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GrowthBusters Podcast

Wild Hope – Nature Rocks! (Podcast Episode #24)

When you’ve had a tough day and need some comfort, do you go for a long hike and commune with nature, or do you get on Amazon? What gives us joy, yet what do we strive to achieve? Are we in dominion over nature, or are we part of nature? Suez Jacobson (believe it or not, an economics professor) shares why she produced the film Wild Hope, which premieres February 23, 2019 at the Colorado Environmental Film Festival.

The film includes Naomi Klein, Bill McKibben, George Monbiot and several other luminaries, including Patagonia CEO Rose Marcario.

Host Dave Gardner also engages Jacobson in a fascinating conversation about the shortcomings of college-level economics education. She also shares how she has begun teaching economics.

“The more clearly we can focus on the wonders and realities of the universe around us, the less taste we will have for its destruction.”

– Rachel Carson

 LINKS:

Wild Hope film

Wild Hope Premiere: The Colorado Environmental Film Festival (CEFF), Golden, CO, February 23

Great Old Broads for Wilderness

The Impossible Hamster video

Reimagining Economics 101 – paper by Suez Jacobson

The Greenpeace PolluterWatch Charles Koch University Funding Database

 

Economists and educators mentioned by Jacobson who are doing excellent work:

Tim Jackson

Kate Raworth – Doughnut Economics

Robin Wall Kimmerer

Braiding Sweetgrass by Robin Kimmerer

TEDx talk by Robin Wall Kimmerer

 

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Comments (5)

  • Avatar

    jo saunders

    |

    is there a volume button on your podcast

    Reply

    • Avatar

      Dave Gardner

      |

      I don’t think the player has a volume adjustment. But your computer, notebook, smart phone or ipod – whatever you’re listening on – has a volume control. Are you needing to turn it up or turn it down?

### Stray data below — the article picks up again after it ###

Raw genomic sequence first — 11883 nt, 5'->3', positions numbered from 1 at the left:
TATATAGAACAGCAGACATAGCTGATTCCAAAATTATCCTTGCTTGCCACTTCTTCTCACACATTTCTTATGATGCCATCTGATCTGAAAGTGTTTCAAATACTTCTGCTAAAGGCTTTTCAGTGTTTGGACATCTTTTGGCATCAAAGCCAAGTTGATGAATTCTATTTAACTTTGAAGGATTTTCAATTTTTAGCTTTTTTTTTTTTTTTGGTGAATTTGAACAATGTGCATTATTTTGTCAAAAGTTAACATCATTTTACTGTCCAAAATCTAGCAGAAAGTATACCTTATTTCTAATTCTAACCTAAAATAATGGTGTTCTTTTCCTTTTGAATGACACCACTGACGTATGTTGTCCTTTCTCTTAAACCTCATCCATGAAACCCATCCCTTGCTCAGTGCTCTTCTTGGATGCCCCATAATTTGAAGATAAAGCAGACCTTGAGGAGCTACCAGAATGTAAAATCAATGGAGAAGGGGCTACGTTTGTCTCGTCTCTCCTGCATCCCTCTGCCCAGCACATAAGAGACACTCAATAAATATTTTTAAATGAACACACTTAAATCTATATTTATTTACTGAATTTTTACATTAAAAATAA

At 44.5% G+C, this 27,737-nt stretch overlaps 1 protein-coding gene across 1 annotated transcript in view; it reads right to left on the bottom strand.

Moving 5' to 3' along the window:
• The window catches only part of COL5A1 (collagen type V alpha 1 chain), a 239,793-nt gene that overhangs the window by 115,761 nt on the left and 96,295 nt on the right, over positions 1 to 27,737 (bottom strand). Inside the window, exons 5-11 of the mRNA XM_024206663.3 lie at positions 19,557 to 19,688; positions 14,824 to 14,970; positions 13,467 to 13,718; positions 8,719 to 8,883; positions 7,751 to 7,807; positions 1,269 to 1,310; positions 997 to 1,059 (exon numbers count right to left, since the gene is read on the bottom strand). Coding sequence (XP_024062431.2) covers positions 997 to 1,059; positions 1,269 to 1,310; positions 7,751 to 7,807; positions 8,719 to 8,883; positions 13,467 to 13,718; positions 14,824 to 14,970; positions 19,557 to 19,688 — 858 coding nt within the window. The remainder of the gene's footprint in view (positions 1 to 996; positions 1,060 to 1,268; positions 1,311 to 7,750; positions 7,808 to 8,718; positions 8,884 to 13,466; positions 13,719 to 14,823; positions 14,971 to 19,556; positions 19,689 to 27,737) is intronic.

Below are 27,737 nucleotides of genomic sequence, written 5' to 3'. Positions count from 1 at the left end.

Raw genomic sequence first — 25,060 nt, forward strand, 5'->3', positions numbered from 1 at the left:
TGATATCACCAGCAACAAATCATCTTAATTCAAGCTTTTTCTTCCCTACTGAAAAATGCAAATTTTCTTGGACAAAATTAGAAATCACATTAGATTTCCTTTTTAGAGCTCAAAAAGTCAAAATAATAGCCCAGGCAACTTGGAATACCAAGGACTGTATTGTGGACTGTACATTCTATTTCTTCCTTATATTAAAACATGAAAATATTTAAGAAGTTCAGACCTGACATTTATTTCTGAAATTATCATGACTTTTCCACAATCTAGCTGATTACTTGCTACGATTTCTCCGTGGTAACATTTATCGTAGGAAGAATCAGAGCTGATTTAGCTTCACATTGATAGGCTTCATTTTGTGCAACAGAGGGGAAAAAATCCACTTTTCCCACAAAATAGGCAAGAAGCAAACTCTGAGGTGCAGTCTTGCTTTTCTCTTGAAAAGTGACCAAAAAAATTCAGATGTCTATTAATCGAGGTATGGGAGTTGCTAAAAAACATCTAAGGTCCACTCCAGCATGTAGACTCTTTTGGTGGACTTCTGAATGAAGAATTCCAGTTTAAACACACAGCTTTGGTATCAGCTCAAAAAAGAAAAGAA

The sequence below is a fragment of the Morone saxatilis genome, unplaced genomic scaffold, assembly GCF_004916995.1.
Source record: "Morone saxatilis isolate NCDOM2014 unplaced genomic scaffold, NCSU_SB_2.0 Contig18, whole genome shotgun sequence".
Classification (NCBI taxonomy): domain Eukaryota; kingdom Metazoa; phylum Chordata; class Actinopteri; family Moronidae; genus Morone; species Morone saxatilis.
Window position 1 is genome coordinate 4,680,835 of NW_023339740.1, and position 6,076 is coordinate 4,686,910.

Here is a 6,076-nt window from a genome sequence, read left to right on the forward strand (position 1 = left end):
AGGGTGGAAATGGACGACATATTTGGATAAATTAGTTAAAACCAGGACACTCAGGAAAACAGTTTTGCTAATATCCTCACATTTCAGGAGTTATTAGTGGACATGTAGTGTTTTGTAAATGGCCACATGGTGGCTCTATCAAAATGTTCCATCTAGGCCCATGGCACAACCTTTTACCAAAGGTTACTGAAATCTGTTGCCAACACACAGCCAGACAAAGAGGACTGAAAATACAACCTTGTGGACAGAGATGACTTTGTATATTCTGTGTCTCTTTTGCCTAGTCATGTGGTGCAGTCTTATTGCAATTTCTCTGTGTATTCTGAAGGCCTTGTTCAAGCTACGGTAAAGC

Reply

  • Avatar

    Jeff W.

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    Interesting interview. I found myself thinking about how baked in this classical growth economic paradigm is. Growth has of course given us consumerism but ultimately it has also produced 7.7 billion of us. We can try to implement an alternative, steady-state, negative growth, circular systems, etc. but if we don’t also do a massive wealth redistribution to all these essentially excess humans that we don’t want to be engaged at growing the economy anymore but nonetheless still want to eat then the whole attempt fails. I’ve yet to read a suggestion to this dilemma that I seemed plausible ; perhaps Jacobson has some ideas on this?

    Reply

    • Avatar

      Suez Jacobson

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      There are no magic wands. Too many people and some of us living shockingly unsustainable lifestyles. I don’t think anyone is advising less for people who already have little – why there’s a need for redistribution. It’s time for the wealthy world to work on seeing a “good life” as what we know is also a “happy” life – one not driven by accumulation and conspicuous consumption, but connection to the natural world and each other.

      Reply

      • Avatar

        Dave Gardner

        |

        I think there are several moving parts to this, including eliminating debt-based currency creation, eliminating GDP growth as a public policy goal, inspiring a massive exodus from consumer culture, continuing the trend to adoption of smaller and smaller families, and – as Suez wisely points out – redefining the “good life” – I think both for the haves and the have-nots.

        Reply

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